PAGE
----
Dark Places is the book she wrote before Gone Girl. Having read and loved Gone Girl, I was a bit nervous about going backwards in time--what if earlier books weren't nearly as good? Fortunately for me, I found Dark Places to be awfully close to Gone Girl.
The premise is this: Libby Day was only 7 when her mother and two older sisters were brutally murdered and her brother put in prison for the deed. As you might expect, this had a negative effect on Libby's life going forward. She's pretty much done nothing but live off a fund people donated to right after the tragedy. But 25 years later, the money's running out. When Libby is contacted by a member of the Kill Club--a group of people who obsess over notorious murders--and offered money to talk to them, she has little choice but to say yes. They may be a revolting group of people to her, especially since it was her testimony that put her brother behind bars, and the Kill Club group firmly believes he was wrongly imprisoned.
Still, they continue to offer money if she'll follow up on some of the ideas they have for who might be the actual culprit. So, unwillingly, Libby goes along for the ride.
The book is told in alternating chapters from Libby's point of view and from third person chapters detailing what exactly happened the last day before the murders, so that Libby's investigation slowly merges with the actual murders. It's a gripping approach that Flynn pulls off in the most tension-generating way possible.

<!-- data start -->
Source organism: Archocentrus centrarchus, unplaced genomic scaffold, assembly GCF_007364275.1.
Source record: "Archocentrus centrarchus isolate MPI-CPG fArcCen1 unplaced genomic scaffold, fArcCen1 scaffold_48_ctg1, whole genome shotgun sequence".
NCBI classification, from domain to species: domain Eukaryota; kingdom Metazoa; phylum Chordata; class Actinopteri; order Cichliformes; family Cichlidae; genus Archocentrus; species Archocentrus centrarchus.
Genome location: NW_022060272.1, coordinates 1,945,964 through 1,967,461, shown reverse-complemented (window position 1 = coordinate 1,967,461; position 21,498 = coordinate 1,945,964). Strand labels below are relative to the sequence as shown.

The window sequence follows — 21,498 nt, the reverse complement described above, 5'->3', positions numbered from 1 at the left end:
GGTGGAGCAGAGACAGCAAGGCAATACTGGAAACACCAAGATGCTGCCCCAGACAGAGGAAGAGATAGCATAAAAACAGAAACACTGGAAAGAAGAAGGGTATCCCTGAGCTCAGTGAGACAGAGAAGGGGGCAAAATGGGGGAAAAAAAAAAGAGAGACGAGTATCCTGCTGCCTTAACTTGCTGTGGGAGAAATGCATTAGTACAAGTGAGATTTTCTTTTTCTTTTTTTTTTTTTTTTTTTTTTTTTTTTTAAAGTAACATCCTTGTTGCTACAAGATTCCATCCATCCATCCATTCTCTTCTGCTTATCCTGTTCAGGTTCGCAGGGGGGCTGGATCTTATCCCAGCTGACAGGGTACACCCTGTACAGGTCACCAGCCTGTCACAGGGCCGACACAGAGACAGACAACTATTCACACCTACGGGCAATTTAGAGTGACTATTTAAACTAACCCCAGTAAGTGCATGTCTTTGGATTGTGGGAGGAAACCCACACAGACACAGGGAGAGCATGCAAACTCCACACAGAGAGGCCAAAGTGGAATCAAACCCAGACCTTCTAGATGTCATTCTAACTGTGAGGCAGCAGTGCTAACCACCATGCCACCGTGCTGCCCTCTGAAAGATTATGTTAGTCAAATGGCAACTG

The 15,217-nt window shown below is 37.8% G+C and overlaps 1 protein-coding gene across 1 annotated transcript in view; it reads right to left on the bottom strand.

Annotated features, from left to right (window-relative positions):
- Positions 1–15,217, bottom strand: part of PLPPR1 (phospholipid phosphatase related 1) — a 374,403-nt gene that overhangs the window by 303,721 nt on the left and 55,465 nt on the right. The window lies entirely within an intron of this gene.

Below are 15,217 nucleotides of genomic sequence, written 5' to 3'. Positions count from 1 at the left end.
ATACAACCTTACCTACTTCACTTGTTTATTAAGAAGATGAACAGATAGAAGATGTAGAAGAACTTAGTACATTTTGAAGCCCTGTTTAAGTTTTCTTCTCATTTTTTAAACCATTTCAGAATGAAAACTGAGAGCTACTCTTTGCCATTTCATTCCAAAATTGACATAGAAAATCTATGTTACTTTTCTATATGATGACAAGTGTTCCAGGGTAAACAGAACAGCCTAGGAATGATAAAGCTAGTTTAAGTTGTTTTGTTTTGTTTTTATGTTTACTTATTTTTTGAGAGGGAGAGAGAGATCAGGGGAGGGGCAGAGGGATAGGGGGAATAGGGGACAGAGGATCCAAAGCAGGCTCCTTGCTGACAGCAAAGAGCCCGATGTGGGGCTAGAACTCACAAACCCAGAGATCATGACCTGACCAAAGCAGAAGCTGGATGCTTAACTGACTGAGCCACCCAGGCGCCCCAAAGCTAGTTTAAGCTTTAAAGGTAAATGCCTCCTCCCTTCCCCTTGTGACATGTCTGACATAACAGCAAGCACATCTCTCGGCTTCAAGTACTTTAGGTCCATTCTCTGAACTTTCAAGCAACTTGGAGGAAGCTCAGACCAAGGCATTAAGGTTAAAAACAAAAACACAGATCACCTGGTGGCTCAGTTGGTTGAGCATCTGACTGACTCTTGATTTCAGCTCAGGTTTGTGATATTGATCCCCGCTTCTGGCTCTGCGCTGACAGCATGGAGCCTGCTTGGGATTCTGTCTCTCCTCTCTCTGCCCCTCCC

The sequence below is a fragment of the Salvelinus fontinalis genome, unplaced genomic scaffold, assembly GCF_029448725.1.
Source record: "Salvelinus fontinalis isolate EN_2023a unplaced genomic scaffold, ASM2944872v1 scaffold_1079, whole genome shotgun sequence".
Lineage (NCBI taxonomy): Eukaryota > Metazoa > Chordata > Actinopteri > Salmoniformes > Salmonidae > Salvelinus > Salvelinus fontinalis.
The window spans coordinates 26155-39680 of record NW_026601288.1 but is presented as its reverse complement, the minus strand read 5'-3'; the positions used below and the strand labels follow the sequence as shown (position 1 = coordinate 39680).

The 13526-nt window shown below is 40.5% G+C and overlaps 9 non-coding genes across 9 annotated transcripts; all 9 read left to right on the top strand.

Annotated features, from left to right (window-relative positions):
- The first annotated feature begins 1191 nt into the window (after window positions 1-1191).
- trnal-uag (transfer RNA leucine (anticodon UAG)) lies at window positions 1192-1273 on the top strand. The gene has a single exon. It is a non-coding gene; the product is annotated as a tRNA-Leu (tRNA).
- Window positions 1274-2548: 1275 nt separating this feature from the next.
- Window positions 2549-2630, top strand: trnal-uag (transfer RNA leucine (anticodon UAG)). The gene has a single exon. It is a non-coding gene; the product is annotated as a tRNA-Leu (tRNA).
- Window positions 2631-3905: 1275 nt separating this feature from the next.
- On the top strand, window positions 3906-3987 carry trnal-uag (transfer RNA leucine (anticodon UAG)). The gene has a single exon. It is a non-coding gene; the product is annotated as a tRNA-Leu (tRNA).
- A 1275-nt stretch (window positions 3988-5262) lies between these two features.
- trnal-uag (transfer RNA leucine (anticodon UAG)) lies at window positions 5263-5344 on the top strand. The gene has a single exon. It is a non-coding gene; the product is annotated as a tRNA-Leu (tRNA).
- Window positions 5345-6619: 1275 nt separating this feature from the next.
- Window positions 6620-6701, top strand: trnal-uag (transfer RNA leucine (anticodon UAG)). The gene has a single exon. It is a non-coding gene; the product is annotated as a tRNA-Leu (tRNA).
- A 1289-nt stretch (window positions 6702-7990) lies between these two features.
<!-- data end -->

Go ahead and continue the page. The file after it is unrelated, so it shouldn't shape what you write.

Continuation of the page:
I had a few problems with some of the plot points, but you know what? Overall I didn't care. Flynn sails through this story, full of darkness and unlikable people, with great confidence, and I was sold.
Besides that, Flynn is a master of using place in her writing:
"Magda's neighborhood was as cheap as mine, but nicer. Every house had been built shabby, but the owners still found enough pride to slap on a coat of paint now and then, hang a flag, plant some flowers. The houses reminded me of hopeful homely girls on a Friday night, hopping bars in spangly tops, packs of them were you assumed at least one might be pretty, but none were, and never would be. And here was Magda's house, the ugliest girl with the most accessories, frantically piled on. The front yard was spiked with lawn ornaments: gnomes bouncing on wire legs, flamingos on springs, and ducks with plastic wings that circled when the wind blew. A forgotten cardboard Christmas reindeer sat soggy in the front garden, which was mostly mud, baby-fuzz patches of grass poking through intermittently. I turned off the car, and we both stared into the yard, with its jittering denizens."
I guess there's nothing for it but to read Flynn's first book, Sharp Objects, and then have to wait--please, not too long!--for her next book.